The Gold Rush

In 1848, the year that California became a part of the United States, another major event in the state's history occurred: While establishing a sawmill for John Sutter near Coloma, James W. Marshall discovered gold and touched off the California gold rush. The forty-niners, as the gold-rush miners were called, came in droves, spurred by the promise of fabulous riches from the Mother Lode. San Francisco rapidly became a boom city, and its bawdy, lawless coastal area, which became known as the Barbary Coast, gave rise to the vigilantes, extralegal community groups formed to suppress civil disorder. American writers such as Bret Harte and Mark Twain have recorded the local color as well as the violence and human tragedies of the roaring mining camps.

Statehood and Immigration

With the gold rush came a huge increase in population and a pressing need for civil government. In 1849, Californians sought statehood and, after heated debate in the U.S. Congress arising out of the slavery issue, California entered the Union as a free, nonslavery state by the Compromise of 1850. San Jose became the capital. Monterey, Vallejo, and Benicia each served as the capital before it was moved to Sacramento in 1854. In 1853, Congress authorized the survey of a railroad route to link California with the eastern seaboard, but the transcontinental railroad was not completed until 1869. In the meantime communication and transportation depended upon ships, the stagecoach, the pony express, and the telegraph.

Chinese laborers were imported in great numbers to work on railroad construction. The Burlingame Treaty of 1868 (see Burlingame, Anson) provided, among other things, for unrestricted Chinese immigration. That was at first enthusiastically endorsed by Californians; but after a slump in the state's shaky economy, the white settlers viewed the influx of the lower-paid Chinese laborers as an economic threat. Ensuing bitterness and friction led to the Chinese Exclusion Act of 1882 (see Chinese exclusion).

A railroad-rate war (1884) and a boom in real estate (1885) fostered a new wave of overland immigration. Cattle raising on the ranchos gave way to increased grain production. Vineyards were planted by 1861, and the first trainload of oranges was shipped from Los Angeles in 1886.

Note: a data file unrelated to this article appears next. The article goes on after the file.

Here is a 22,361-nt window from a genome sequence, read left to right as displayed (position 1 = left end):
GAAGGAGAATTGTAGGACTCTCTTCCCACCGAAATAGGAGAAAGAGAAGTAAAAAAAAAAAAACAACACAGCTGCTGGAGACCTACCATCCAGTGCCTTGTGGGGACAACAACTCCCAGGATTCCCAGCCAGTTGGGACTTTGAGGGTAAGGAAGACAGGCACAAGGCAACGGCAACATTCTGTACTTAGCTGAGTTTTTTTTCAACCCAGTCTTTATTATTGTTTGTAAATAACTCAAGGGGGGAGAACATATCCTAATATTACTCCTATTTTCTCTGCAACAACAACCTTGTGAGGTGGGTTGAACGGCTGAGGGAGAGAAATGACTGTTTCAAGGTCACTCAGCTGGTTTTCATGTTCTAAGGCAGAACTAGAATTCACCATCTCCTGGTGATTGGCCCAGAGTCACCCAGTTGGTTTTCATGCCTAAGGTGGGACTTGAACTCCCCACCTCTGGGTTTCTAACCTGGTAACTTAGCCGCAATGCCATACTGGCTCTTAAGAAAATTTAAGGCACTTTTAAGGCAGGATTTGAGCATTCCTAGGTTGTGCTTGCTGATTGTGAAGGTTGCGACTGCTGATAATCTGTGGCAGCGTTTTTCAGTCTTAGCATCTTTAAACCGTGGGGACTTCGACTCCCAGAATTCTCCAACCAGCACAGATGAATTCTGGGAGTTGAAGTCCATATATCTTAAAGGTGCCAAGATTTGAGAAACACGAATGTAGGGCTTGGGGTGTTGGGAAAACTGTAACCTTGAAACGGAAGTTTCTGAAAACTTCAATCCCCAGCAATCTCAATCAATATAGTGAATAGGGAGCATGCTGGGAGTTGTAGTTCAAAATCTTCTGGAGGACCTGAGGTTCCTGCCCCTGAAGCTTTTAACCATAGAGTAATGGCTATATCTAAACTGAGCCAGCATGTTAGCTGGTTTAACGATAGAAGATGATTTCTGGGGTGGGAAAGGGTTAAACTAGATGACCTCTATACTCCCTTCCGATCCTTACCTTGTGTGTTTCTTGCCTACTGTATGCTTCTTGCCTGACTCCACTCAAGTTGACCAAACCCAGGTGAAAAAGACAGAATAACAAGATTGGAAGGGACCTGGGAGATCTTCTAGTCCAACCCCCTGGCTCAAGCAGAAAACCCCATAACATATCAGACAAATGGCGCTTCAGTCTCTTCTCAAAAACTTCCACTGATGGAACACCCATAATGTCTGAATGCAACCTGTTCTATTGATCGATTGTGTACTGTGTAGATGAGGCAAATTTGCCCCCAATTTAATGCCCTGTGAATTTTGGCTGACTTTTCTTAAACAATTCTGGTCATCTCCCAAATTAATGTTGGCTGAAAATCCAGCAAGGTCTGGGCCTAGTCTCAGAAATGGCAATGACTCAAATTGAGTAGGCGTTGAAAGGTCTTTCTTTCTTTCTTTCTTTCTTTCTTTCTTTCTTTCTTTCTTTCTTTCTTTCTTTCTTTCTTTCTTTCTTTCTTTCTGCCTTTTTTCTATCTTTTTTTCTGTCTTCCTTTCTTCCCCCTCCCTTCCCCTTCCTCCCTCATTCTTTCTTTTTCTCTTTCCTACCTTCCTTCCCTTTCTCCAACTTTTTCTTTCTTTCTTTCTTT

Industrialization and Increased Settlement

By the turn of the century the discovery of oil, industrialization resulting from the increase of hydroelectric power, and expanding agricultural development attracted more settlers. Los Angeles grew rapidly in this period and, in population, soon surpassed San Francisco, which suffered greatly after the great earthquake and fire of 1906. Improvements in urban transportation stimulated the growth of both Los Angeles and San Francisco; the advent of the cable car and the electric railway made possible the development of previously inaccessible areas.

As industrious Japanese farmers acquired valuable land and a virtual monopoly of California's truck-farming operations, the issue of Asian immigration again arose. The bitter struggle for the exclusion of Asians plagued international relations, and in 1913 the California Alien Land Act was passed despite President Woodrow Wilson's attempts to block it. The act provided that persons ineligible for U.S. citizenship could not own agricultural land in California.

Successive waves of settlers arrived in California, attracted by a new real-estate boom in the 1920s and by the promise of work in the 1930s. The influx during the 1930s of displaced farm workers, depicted by John Steinbeck in his novel The Grapes of Wrath, caused profound dislocation in the state's economy. During World War II the Japanese in California were removed from their homes and placed in relocation centers. Industry in California expanded rapidly during the war; the production of ships and aircraft attracted many workers who later settled in the state.

Growing Pains and Natural Disasters

Prosperity and rapid population growth continued after the war. Many African Americans who came during World War II to work in the war industries settled in California. By the 1960s they constituted a sizable minority in the state, and racial tensions reached a climax. In 1964, California voters approved an initiative measure, Proposition 14, allowing racial discrimination in the sale or rental of housing in the state, a measure later declared unconstitutional by the U.S. Supreme Court. In 1965 riots broke out in Watts, a predominantly black section of Los Angeles, touching off a wave of riots across the United States. Also in the 1960s migrant farm workers in California formed a union and struck many growers to obtain better pay and working conditions. Unrest also occurred in the state's universities, especially the Univ. of California at Berkeley, where student demonstrations and protests in 1964 provoked disorders.

Republicans generally played a more dominant role than Democrats in California politics during the 20th cent., but by the early 21st cent. the state had become more Democratic. From the end of World War II through the mid-1990s, five of the seven governors were Republicans, starting with Earl Warren (1943–53). Ronald Reagan, a former movie actor and a leading conservative Republican, was elected governor in 1966 and reelected in 1970; he later served two terms as U.S president. The two Democrats were liberals Edmund G. (Pat) Brown (1959–67) and his son Jerry Brown (1975–83). In the late 1970s, Californians staged a "tax revolt" that attracted national attention, passing legislation to cut property taxes.